Ant-Man and The Wasp

Evangeline Lilly and Paul Rudd in a scene from the movie Ant-Man and The Wasp. (Disney)
Evangeline Lilly and Paul Rudd in a scene from the movie Ant-Man and The Wasp. (Disney)


Scott Lang is grappling with the consequences of his choices as both a Super Hero and a father. As he struggles to rebalance his home life with his responsibilities as “Ant-Man,” he’s confronted by Hope van Dyne and Dr. Hank Pym with an urgent new mission. Scott must once again put on the suit and learn to fight alongside “The Wasp”—as the team works together to uncover secrets from the past.


Just as you recovered from the utter emotional devastation that is Infinity War while still revelling in the African greatness that is Black Panther, Marvel throws its third, smaller movie to its ravenous fans to devour – Ant-man and The Wasp.

It’s a ton of fun, the emotional trauma is limited and this is one of the first Marvel movies to have a female superhero share the headline on equal standing. Unlike the survival of the world or the universe hanging in the balance, Ant-man’s foes are smaller in scale of a more personal nature. It makes for a nice break from the extravagance of the previous two films, and its classic Marvel humour gets some extra juice with Paul Rudd in the lead.

Scott Lang (Rudd) – aka Ant-man – is close to finishing his house arrest after being sentenced for helping out now-fugitive Captain America. Unfortunately, he becomes entangled again with Hank Pym (Michael Douglas) and Hope van Dyne (Evangeline Lilly) who are on a mission to the Quantum Realm.

As much as its Ant-man’s movie, it’s also The Wasp’s – her motivations drive the plot and her fight scenes are insane, especially the way the Pym Particles (shrinking tech) are used throughout to make things bigger and smaller during a fight. While Lilly might not be the most exciting actress out there, she holds some presence on-screen and balances out Rudd’s goofiness. We also get two more female characters who are both amazing, and it was a great surprise to see Michelle Pfeiffer and Hannah John-Kamen (amazing woman from Killjoys both play such dynamic characters (I avoid many trailers before a movie because Hollywood sucks at trailers).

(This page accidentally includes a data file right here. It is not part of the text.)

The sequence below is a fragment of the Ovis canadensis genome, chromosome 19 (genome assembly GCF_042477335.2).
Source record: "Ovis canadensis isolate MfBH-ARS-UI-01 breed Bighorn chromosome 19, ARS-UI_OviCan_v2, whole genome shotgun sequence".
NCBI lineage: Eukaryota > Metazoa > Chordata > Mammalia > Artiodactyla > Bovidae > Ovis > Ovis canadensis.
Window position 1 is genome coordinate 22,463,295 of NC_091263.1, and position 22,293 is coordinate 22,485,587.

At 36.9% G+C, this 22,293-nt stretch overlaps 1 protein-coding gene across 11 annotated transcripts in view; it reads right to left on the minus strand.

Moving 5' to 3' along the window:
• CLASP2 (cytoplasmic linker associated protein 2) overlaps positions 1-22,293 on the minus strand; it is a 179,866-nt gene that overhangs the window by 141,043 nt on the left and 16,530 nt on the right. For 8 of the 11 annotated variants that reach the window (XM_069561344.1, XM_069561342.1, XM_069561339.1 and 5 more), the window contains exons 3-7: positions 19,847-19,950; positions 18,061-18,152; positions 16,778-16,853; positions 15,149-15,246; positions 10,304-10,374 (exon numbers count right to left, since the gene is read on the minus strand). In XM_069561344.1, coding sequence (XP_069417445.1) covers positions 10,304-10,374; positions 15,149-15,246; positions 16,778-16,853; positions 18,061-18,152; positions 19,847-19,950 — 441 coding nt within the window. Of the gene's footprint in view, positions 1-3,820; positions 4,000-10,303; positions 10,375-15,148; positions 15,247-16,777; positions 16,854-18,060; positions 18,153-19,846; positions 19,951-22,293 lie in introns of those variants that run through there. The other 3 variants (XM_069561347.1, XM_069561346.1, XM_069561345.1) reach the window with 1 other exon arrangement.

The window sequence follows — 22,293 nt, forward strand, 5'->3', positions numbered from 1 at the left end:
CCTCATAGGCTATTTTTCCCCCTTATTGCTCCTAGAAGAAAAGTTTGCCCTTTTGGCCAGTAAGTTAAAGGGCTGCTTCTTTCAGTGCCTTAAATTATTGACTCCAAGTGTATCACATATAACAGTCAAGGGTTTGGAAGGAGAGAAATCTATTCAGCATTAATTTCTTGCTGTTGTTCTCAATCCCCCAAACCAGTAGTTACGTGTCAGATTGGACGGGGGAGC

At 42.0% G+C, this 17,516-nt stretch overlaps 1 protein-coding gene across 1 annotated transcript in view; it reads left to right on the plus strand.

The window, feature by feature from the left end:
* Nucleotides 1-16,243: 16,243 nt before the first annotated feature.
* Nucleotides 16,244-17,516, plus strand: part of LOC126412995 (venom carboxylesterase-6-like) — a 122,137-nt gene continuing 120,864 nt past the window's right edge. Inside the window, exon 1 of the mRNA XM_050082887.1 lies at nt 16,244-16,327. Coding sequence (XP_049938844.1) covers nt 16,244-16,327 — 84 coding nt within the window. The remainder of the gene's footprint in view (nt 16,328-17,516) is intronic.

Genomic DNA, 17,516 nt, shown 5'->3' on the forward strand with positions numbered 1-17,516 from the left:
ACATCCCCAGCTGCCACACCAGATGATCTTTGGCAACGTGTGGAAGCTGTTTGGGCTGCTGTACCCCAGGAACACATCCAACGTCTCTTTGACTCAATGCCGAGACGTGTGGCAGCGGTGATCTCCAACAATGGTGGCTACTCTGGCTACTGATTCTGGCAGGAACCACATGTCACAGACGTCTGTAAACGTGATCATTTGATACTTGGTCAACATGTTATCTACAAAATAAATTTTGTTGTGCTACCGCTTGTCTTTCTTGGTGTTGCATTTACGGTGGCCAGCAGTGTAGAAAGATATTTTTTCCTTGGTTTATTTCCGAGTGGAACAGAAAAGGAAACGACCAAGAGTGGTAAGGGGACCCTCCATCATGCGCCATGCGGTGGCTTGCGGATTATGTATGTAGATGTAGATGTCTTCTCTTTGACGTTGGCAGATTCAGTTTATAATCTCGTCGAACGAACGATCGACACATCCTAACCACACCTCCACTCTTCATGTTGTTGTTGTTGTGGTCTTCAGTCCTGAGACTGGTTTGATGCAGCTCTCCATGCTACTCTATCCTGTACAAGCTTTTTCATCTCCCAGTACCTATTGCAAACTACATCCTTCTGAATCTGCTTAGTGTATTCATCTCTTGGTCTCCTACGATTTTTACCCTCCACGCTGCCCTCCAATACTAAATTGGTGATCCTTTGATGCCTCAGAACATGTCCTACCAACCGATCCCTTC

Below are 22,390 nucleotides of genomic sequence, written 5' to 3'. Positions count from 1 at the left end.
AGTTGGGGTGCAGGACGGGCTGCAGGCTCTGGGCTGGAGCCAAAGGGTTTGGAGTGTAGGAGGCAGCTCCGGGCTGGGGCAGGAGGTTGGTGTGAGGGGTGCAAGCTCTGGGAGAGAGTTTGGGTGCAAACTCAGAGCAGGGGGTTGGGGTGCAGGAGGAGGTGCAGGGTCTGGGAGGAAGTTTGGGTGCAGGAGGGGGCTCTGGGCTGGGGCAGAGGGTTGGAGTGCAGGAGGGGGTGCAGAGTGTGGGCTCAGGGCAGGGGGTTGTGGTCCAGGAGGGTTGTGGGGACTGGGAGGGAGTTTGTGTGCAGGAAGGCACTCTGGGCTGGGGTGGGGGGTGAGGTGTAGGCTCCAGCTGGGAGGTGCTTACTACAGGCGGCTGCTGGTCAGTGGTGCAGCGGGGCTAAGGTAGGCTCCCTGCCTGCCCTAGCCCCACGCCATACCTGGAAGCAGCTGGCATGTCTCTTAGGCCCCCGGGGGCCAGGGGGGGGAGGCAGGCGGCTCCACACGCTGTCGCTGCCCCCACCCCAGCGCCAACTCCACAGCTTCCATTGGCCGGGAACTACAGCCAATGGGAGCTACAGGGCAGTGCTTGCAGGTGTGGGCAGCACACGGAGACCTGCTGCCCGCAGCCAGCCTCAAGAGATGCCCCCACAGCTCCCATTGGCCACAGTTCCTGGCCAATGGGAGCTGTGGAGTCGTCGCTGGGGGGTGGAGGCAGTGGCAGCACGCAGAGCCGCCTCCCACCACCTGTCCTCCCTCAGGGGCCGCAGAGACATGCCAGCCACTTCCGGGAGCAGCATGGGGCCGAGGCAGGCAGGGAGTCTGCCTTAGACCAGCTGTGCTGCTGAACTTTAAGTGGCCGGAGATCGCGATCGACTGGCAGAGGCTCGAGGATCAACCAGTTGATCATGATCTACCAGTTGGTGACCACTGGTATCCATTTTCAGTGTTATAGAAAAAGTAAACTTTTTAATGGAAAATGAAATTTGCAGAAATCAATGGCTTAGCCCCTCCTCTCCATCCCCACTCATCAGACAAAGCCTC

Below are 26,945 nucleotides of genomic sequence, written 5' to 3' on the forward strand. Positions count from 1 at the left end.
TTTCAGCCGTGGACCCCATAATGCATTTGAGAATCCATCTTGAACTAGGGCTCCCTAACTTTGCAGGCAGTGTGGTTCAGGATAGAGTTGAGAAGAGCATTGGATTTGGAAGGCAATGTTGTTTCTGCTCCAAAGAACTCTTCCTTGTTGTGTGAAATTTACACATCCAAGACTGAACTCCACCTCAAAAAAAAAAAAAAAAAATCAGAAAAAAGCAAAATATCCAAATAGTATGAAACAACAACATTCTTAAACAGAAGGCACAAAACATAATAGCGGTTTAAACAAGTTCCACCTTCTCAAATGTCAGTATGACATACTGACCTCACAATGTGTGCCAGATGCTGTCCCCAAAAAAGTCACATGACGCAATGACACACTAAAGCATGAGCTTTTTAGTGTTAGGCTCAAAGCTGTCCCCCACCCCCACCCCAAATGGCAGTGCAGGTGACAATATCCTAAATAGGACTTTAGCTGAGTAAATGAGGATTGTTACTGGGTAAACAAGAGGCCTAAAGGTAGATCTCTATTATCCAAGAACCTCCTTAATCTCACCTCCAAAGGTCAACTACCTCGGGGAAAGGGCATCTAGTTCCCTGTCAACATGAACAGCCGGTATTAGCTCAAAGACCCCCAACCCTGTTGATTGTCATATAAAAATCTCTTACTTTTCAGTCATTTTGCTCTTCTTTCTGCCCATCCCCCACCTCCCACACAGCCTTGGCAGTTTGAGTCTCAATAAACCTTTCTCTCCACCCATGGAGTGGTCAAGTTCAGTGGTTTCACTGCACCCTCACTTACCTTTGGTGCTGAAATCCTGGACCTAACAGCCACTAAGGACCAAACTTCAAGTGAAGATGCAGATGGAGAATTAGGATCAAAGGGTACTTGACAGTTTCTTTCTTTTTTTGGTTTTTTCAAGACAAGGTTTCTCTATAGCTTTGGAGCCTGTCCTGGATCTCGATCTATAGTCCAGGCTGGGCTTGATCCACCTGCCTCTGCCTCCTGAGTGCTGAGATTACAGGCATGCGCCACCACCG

As for the guys, Rudd somehow managed to make himself even more charming than the first Ant-man, and the scenes between him and his on-screen daughter will make you just awwwww for eternity. It’s so hard to talk about the most hilarious scene in the whole movie without spoilers, but you’ll know it when you see it, and for that Rudd deserves a standing ovation. The other shining stars are of course his fellow ex-con friends, but Michael Peña as the non-stop-talking best friend might be a comedic genius. His montages are brilliant as even just stand-alone sketches, and the fact that the other actors can keep up with his ramblings in the scenes is also just amazing and a technical piece of art. 

Where the film may have faltered a little bit is with the villain part, where there is no clear-cut arch nemesis, and I wonder if Ant-man and The Wasp isn’t in need of their own Hydra. On the other hand, it could be argued that Ant-man is like the goofy brother that hides in the shadow of its overachieving older brother, but you’re always glad to see them at the family reunion – and he doesn’t need some wily evil villain. 

Except for the few Infinity War hints and in-your-face references, Ant-man isn’t there to make you think deep about the fabric of the universe or have your heart ripped out. It’s here to have fun and make you laugh and shrink your world just long enough to forget for a while of the other bad stuff happening in the universe.

Review post-credit: Too soon, man. Too soon.

Review post-post-credit: Marvel is just being rude now.

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